They don't spell it out in hyperstat online statistics textbook.

I see the gap point lies in a number from the median disappearing that doesn't necessarily disappear from the mean, due to subtracting the median number from itself when caluclating either the absoluste value or square deviation, and then the difference squaring the remaining values makes (I guess it results in the mean numbers being minimized in the sum of SQUARED deviations).

I don't intuit yet why that gap keeps the absolute value sum deviations minimized for the median but not the square values. Is there some further equation or proof that spells this out (I think there must be). It would make sense if there are fewer numbers in a set highly deviant from the mean than the median, but I don't see why that would be the case.

Like I said, I'd be making stupid posts in the process of trying to understand this stuff.

"

# Deviations from the Mean and Median

The numbers 1, 2, 3, 7, 8, 9, 12 have a mean of 6 and median of 7.

**The mean minimizes sum of squared deviations. **

The sum of the squared deviations from the mean is:

(1-6)² + (2-6)² + (3-6)² + (7-6)² + (8-6)² + (9-6)² + (12-6)² = 25 +16 + 9 + 1 + 4 + 9 + 36 = 100.

From the median:

(1-7)² + (2-7)² + (3-7)² + (7-7)² + (8-7)² + (9-7)² + (12-7)² = 36 + 25 + 16 + 0 + 1 + 4 + 25 = 107.

**The median minimizes sum of absolute deviations.**

The sum of the absolute values of the deviations from the mean are:

| 5 + 4 + 3 + 1 + 2 + 3 + 6 = 24.

From the median:

6 + 5 + 4 + 0 + 1 + 2 + 5 = 23."

Here's my intuition:

The mean more heavily weights the outliers. Keeping the other data constant, moving the furthest outlier even further won't change the median but will change the mean. Squaring differences also more heavily weights outliers, that's how quadratic growth works.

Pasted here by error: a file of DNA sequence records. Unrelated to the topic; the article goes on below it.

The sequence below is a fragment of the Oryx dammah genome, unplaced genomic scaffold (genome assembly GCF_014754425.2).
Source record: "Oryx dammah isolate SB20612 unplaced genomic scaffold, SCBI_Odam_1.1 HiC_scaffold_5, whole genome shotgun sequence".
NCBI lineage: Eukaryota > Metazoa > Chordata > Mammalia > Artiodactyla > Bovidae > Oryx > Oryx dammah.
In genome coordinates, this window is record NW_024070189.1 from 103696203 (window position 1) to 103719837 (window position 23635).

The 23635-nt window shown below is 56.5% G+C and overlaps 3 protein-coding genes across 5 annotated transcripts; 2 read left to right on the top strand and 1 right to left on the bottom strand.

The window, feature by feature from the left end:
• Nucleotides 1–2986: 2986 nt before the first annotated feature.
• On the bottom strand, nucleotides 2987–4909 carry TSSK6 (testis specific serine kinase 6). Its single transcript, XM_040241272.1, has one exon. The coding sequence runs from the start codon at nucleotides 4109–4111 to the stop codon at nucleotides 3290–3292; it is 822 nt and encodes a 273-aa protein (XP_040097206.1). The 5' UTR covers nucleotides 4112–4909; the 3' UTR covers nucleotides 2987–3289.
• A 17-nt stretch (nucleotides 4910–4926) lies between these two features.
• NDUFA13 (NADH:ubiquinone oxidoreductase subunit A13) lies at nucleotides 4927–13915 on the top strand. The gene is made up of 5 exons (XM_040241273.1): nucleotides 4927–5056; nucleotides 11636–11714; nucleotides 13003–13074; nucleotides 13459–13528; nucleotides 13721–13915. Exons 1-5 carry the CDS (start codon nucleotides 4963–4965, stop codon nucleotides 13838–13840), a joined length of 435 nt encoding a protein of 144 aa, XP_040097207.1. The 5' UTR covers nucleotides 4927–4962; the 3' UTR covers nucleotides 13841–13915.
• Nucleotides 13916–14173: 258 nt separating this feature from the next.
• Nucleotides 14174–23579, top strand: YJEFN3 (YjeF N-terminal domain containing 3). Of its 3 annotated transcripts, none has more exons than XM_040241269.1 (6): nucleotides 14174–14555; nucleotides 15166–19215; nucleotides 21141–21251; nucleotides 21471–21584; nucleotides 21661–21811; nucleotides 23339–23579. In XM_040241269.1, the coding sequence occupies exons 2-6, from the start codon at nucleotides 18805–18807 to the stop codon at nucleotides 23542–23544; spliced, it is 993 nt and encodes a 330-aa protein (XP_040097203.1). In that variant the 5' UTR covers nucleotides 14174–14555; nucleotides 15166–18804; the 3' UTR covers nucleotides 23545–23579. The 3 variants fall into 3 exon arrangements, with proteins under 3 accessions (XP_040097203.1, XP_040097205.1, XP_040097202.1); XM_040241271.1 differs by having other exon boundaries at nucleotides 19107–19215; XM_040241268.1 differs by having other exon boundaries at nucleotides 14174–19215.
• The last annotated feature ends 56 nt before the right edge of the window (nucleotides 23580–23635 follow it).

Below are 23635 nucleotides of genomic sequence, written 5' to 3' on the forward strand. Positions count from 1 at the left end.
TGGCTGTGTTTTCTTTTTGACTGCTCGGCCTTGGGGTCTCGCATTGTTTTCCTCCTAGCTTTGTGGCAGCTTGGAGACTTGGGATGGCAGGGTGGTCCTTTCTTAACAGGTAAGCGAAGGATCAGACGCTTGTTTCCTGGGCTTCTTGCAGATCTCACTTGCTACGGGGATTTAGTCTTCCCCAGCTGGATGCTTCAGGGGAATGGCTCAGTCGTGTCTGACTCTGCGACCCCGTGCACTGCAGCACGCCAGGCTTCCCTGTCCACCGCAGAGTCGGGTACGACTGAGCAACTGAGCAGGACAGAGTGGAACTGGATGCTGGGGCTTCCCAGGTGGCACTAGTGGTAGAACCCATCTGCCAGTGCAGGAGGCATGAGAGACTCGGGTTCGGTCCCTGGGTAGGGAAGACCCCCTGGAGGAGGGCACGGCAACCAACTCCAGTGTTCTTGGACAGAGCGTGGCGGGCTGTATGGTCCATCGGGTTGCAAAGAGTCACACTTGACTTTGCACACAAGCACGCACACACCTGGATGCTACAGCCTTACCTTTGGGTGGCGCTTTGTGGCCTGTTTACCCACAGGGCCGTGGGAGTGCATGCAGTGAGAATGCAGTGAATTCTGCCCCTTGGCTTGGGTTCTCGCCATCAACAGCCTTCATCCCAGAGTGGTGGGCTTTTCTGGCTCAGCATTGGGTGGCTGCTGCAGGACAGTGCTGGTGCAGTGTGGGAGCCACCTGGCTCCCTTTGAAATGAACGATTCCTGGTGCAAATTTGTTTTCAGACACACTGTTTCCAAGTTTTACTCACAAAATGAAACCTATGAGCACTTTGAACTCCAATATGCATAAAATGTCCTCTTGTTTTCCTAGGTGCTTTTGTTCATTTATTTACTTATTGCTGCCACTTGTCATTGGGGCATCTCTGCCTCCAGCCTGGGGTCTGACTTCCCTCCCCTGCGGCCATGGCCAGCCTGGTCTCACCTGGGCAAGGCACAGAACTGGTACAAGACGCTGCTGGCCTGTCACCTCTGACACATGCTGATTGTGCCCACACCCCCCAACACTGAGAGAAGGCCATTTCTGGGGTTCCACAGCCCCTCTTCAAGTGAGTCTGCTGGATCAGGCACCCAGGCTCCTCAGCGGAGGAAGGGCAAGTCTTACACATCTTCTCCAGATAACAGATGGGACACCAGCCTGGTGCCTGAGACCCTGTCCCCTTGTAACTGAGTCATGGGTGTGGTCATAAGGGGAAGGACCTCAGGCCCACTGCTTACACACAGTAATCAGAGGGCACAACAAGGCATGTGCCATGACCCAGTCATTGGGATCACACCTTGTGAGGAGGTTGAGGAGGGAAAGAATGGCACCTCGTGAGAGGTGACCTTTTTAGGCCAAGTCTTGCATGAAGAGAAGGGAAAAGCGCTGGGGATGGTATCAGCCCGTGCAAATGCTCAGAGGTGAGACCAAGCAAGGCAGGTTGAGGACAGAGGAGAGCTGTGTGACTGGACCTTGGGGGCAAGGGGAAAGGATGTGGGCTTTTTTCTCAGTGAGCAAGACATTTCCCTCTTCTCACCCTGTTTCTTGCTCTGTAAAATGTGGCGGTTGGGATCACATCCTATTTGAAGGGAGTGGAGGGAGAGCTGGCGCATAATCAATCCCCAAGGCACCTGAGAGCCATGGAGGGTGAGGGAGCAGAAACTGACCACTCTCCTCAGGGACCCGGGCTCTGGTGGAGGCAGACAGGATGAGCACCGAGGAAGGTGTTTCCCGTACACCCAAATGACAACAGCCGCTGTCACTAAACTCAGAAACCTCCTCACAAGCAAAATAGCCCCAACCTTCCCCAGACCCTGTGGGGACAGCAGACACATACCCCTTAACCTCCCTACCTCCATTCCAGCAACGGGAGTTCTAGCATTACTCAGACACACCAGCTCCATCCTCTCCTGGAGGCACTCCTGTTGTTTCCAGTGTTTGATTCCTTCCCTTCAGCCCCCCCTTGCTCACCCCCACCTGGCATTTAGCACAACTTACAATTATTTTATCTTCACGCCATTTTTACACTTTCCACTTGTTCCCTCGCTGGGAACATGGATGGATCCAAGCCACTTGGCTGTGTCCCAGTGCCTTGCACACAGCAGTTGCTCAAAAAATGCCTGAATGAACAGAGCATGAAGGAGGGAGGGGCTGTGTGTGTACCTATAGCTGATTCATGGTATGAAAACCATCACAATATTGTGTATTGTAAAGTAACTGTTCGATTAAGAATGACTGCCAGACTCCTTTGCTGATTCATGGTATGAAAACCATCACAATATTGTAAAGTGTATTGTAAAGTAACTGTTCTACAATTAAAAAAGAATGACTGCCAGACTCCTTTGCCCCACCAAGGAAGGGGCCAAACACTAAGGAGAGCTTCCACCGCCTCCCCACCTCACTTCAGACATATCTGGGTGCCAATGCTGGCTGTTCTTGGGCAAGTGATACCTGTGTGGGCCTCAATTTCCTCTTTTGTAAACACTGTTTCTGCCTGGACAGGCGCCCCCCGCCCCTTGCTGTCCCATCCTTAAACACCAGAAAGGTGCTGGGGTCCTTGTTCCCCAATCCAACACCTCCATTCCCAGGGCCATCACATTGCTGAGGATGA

You could come up with a formula for the deviations for some number other than the mean. If the mean is m the other number is (m+d) where d can be positive or negative. If you sum up the squared deviations I expect you'll end up with a d^2 term, which has a minimum where d=0. I'll have to break out the pencil & paper later to actually work that out.

Now instead let's say the median is m and we're thinking about absolute (not squared) deviations. There are n numbers to the left and n to the right of the median. The deviations for (m+d) would be (n*d) for one side minus (n*d) for the other (they cancel out), plus d if the set size is odd and the median is in the set. That's for marginal changes, if d gets large enough that it moves past another number then you no longer have an equal number (n) on both sides.

Posted by: TGGP | August 14, 2009 at 04:37 PM

The sum of squared deviations from sum number M can be expressed as:

Sum(i=1,N,(Xi-M)^2) =

Sum(i=1,N,Xi^2-2MXi+M^2) =

NM^2 - 2NM*Sum(i=1,N,Xi) + Sum(i=1,N,Xi^2)

This is a quadratic equation for M, the variable we are concerned with. We take the derivative and solve for zero.

2NM - 2N*Sum(i=1,n,Xi) = 0

M = Sum(i=1,n,Xi) / N

So to minimize the sum of squared differences, M must be the arithmetic mean.

Posted by: TGGP | August 14, 2009 at 10:38 PM

Still working sporadically to get an intuitive grasp, but my time is shorter today. I'll post commentary when I do (or at least have had time to think through it again).

Posted by: Hopefully Anonymous | August 14, 2009 at 10:52 PM

Not there yet but an interesting related reading on the mechanics of "best fitting" a line to a(x, y) data set.

Posted by: Hopefully Anonymous | August 14, 2009 at 11:24 PM

More intuitive?

Sum of the differences:

(a - x)^2 + (b - x)^2 + (c - x)^2 + …

Min when

0 = 2(a – x).-1 + 2(b – x).-1 + 2(c – x).-1 +…

:. 0 = a – x + b – x + c – x …

:. x + x + x + … = a + b + c + …

:. x = (a + b + c + …) / N

Posted by: Katja Grace | August 16, 2009 at 08:18 PM

Katja,

Thanks, I'll take a look when I get a chance.

Posted by: Hopefully Anonymous | August 16, 2009 at 09:01 PM